Iroquois Longhouse Dance Headlines Evening
Terrible storms did not deter dedicated Arrowmen from
dancing on Monday evening. Due to the weather, a make-shift Iroquois-style Longhouse was set up in the Lambdin auditorium where many Arrowmen gathered for an evening of dance.
Others enjoyed activities such as storytelling in the building behind Spilman
Dances were smaller and more intricate than those seen at the
Pow-wow on Sunday night. This was social dancing
where participants are supposed to enjoy themselves, according to the lead singer.
Arrowmen attending apparently understood because they really enjoy the dancing.
Iroquois dances include the robin, smoke, alligator, and fish dances. These
dances feature swift and vibrant movements by pairs of dancers, alternating
positions within a line. Fancy footwork was highlighted in the fish dance.
As the evening progressed, Arrowmen from some southern lodges led the group in a Seminole stomp dance, a fast-paced dance to a spoken chant. The evening closed with a duck and round dance.
An alternative for Arrowmen was listening to two storytellers tell tales. Their stories were traditional southern mountain-man tales that have evolved from Cherokee, Scotch-Irish, English, and African folk stories. These stories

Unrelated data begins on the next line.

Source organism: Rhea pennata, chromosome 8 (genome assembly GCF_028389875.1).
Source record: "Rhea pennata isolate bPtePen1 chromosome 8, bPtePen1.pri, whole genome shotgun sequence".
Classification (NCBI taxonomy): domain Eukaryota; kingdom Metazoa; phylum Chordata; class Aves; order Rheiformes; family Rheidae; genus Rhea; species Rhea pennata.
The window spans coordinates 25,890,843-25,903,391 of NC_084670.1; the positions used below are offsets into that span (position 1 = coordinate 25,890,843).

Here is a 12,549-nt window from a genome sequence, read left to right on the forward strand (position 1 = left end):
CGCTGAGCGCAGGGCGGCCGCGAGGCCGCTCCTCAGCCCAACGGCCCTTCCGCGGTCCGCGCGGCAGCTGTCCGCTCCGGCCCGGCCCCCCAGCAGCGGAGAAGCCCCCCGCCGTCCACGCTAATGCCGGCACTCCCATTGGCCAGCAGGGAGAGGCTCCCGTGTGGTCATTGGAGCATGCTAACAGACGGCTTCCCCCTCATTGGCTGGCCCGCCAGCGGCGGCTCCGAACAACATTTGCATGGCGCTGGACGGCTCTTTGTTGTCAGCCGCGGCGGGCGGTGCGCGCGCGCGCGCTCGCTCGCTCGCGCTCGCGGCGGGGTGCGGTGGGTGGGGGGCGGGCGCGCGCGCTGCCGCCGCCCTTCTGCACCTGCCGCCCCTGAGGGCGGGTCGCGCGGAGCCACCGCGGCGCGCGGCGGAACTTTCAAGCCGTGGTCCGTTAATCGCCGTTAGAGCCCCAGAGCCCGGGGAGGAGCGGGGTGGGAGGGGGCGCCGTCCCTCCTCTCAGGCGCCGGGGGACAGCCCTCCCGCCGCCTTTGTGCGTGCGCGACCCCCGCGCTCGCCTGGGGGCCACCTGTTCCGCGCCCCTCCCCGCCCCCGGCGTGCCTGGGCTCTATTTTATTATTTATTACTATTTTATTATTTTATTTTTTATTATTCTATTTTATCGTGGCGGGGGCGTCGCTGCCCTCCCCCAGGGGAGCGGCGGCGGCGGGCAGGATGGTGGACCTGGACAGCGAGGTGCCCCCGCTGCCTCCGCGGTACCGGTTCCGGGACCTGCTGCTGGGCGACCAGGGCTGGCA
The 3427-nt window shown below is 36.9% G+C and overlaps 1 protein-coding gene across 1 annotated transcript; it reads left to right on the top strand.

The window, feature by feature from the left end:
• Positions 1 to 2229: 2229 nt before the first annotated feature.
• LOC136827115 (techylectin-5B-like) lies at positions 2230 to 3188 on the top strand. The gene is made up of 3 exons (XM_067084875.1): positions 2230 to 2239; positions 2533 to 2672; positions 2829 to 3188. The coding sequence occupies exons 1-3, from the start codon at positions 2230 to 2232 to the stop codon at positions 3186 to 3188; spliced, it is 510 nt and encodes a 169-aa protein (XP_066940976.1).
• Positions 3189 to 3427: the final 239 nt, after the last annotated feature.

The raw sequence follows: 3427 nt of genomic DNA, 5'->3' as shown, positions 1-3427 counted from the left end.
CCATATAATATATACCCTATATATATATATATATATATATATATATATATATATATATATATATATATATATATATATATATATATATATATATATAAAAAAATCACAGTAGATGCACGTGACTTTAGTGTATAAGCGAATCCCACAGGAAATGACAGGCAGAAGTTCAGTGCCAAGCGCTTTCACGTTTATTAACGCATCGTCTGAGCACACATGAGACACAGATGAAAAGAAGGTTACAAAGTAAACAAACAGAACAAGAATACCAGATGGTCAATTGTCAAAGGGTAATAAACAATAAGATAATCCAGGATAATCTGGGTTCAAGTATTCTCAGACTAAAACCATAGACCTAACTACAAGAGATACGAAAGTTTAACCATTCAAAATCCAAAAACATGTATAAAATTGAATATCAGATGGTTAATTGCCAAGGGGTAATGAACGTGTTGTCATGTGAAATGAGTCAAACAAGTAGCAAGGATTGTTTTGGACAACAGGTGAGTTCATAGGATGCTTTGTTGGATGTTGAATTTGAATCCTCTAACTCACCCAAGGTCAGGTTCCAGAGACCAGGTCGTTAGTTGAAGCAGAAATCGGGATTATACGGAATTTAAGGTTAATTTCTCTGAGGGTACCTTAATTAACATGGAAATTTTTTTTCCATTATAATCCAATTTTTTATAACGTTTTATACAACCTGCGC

continue to develop over time, changing and growing, often with multiple endings.
For example, the story of Spearfinger, a witch who terrorized a town, tells
how local birds received their names. The bird who misled tribal braves who tried to kill Spearfinger got its tongue cut.
That bird has come to be known as the split-tongued sparrow. Another story is
that of the "black-capped" bird who told the braves how to kill Spearfinger.
That bird is known as the Chickadee or "truth-teller bird" in the local language.
Storytellers encouraged listeners to learn a story or two because "kids sitting around a campfire
[will] listen..." Everyone loves a good story!